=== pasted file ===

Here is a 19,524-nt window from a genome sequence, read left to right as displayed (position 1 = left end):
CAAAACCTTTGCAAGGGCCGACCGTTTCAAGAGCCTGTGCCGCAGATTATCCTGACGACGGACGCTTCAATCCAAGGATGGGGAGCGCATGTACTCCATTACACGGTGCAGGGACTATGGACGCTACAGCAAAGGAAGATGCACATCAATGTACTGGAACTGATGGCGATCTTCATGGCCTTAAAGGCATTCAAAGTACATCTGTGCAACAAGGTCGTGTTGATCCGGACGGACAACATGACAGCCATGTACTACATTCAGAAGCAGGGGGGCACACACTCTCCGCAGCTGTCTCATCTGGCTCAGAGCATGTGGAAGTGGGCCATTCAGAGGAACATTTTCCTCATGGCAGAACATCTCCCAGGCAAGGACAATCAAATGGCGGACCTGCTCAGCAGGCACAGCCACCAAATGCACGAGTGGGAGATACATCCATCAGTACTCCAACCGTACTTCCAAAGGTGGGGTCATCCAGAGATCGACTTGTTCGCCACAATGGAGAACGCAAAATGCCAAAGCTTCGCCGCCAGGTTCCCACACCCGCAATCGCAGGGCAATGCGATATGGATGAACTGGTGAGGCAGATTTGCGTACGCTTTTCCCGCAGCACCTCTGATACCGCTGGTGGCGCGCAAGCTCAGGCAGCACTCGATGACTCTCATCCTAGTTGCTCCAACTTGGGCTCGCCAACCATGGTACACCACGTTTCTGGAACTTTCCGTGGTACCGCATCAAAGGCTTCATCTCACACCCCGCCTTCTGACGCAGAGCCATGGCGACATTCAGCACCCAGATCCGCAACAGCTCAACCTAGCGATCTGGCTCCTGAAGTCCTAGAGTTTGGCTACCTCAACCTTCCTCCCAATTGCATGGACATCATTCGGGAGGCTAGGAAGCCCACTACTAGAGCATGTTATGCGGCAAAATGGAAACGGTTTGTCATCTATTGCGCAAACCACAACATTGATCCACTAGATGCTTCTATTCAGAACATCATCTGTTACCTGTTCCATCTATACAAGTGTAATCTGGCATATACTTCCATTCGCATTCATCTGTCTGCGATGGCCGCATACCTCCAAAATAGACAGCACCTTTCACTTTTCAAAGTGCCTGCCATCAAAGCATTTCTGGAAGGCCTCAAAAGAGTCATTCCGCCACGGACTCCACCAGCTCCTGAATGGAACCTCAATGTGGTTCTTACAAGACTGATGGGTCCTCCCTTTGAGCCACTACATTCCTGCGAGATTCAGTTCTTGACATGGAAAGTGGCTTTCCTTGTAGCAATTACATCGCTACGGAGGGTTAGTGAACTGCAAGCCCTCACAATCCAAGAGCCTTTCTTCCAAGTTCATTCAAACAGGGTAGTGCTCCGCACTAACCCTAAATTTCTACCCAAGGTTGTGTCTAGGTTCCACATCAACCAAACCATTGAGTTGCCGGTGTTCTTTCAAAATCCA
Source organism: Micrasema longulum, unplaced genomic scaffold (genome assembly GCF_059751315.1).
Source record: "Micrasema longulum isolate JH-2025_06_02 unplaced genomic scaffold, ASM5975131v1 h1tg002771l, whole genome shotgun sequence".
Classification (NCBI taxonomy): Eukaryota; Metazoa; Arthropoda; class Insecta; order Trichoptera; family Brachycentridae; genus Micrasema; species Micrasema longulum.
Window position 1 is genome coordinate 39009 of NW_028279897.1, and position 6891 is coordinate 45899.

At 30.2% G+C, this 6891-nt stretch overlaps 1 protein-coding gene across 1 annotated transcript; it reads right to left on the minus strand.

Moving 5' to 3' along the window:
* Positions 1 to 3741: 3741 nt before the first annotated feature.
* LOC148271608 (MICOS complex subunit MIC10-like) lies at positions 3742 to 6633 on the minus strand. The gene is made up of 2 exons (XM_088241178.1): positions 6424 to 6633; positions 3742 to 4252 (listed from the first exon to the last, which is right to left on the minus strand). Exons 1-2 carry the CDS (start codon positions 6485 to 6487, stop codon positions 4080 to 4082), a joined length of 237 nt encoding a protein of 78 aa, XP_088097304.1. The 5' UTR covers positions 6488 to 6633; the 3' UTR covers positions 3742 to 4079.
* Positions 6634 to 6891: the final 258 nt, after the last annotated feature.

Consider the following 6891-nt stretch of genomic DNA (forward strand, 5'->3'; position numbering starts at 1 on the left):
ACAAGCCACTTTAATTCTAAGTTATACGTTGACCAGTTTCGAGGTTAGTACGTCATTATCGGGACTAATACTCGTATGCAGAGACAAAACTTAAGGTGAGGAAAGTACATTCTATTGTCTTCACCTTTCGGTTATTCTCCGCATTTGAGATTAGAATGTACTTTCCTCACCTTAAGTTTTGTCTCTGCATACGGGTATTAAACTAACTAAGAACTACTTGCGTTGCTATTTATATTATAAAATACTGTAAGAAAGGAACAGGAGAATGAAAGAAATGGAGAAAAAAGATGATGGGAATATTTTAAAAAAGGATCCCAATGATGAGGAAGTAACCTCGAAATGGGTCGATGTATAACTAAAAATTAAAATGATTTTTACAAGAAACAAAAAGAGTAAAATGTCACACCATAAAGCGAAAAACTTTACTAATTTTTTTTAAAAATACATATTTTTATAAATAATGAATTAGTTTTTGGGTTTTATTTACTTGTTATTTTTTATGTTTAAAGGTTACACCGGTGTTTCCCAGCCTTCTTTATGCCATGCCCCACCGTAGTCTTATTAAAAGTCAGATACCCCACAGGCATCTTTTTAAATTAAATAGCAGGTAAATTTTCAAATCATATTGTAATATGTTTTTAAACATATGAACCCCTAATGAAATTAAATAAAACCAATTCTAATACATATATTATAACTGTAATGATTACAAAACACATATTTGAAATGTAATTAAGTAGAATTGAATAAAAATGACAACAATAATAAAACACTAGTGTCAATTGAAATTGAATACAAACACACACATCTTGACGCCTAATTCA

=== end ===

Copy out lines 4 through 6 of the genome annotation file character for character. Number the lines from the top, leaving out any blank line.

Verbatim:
Source record: "Micrasema longulum isolate JH-2025_06_02 unplaced genomic scaffold, ASM5975131v1 h1tg002771l, whole genome shotgun sequence".
Classification (NCBI taxonomy): Eukaryota; Metazoa; Arthropoda; class Insecta; order Trichoptera; family Brachycentridae; genus Micrasema; species Micrasema longulum.
Window position 1 is genome coordinate 39009 of NW_028279897.1, and position 6891 is coordinate 45899.